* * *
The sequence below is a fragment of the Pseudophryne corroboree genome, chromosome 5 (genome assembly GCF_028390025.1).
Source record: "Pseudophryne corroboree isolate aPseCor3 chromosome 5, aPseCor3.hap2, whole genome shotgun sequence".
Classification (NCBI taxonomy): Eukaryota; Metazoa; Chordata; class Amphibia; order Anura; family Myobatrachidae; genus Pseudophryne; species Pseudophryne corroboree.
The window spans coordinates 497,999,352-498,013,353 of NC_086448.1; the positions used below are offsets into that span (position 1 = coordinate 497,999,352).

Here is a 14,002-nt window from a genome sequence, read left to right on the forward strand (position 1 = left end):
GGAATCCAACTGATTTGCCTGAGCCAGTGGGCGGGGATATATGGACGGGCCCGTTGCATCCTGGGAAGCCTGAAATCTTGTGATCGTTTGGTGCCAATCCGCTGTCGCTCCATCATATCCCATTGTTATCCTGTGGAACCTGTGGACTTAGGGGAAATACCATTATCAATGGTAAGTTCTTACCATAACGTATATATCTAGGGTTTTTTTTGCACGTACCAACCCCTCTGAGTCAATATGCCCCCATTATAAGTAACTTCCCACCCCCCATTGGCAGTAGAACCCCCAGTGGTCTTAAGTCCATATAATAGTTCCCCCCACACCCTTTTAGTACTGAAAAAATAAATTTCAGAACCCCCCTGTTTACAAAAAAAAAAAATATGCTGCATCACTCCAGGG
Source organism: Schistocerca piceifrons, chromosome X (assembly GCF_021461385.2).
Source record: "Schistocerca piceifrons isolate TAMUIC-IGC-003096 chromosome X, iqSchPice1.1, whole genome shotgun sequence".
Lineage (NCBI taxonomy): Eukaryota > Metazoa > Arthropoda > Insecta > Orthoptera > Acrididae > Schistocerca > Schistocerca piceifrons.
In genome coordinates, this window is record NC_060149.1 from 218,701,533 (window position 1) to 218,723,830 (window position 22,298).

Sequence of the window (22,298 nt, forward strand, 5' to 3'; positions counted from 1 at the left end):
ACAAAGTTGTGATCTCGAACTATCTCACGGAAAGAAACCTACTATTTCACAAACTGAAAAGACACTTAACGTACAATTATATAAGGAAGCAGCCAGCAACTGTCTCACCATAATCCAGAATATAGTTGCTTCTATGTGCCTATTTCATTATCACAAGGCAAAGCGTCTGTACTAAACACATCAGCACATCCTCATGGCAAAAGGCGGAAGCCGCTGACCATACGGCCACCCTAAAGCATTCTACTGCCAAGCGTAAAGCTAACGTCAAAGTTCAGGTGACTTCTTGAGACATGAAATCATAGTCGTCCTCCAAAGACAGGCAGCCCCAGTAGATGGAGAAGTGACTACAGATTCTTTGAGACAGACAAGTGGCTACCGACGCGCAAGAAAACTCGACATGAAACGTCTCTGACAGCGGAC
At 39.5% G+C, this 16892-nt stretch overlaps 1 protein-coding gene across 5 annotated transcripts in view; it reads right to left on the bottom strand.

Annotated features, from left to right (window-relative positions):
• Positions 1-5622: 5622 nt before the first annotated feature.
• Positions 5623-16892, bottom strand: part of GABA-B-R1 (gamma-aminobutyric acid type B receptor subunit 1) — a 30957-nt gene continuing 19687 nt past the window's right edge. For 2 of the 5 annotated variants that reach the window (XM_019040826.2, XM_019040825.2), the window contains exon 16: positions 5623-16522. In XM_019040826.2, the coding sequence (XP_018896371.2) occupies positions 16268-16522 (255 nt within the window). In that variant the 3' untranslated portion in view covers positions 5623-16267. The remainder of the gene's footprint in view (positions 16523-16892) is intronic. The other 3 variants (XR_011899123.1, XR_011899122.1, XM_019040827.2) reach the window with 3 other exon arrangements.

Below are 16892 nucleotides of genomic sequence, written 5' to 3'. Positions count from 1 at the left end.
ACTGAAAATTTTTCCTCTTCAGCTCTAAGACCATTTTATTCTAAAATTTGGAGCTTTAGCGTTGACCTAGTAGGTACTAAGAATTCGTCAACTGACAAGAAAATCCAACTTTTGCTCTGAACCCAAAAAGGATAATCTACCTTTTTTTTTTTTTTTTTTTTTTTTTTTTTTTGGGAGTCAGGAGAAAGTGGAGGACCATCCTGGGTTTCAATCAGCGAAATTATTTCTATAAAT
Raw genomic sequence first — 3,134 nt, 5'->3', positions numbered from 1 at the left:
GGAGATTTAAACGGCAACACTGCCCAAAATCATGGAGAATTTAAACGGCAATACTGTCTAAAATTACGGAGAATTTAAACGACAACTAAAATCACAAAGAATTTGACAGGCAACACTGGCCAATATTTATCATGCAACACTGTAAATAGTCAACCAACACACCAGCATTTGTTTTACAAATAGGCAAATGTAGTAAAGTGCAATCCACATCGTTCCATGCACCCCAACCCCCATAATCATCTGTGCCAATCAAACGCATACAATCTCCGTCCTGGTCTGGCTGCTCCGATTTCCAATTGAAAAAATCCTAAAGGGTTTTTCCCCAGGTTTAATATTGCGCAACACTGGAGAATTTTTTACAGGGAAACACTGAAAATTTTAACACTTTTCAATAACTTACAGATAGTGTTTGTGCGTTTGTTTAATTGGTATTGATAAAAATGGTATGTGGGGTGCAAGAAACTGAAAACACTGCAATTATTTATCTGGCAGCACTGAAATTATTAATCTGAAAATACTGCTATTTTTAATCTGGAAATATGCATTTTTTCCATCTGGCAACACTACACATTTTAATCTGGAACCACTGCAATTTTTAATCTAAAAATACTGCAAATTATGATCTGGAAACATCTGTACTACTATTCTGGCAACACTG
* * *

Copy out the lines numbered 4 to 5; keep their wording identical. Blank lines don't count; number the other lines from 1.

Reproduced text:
The window spans coordinates 497,999,352-498,013,353 of NC_086448.1; the positions used below are offsets into that span (position 1 = coordinate 497,999,352).

Here is a 14,002-nt window from a genome sequence, read left to right on the forward strand (position 1 = left end):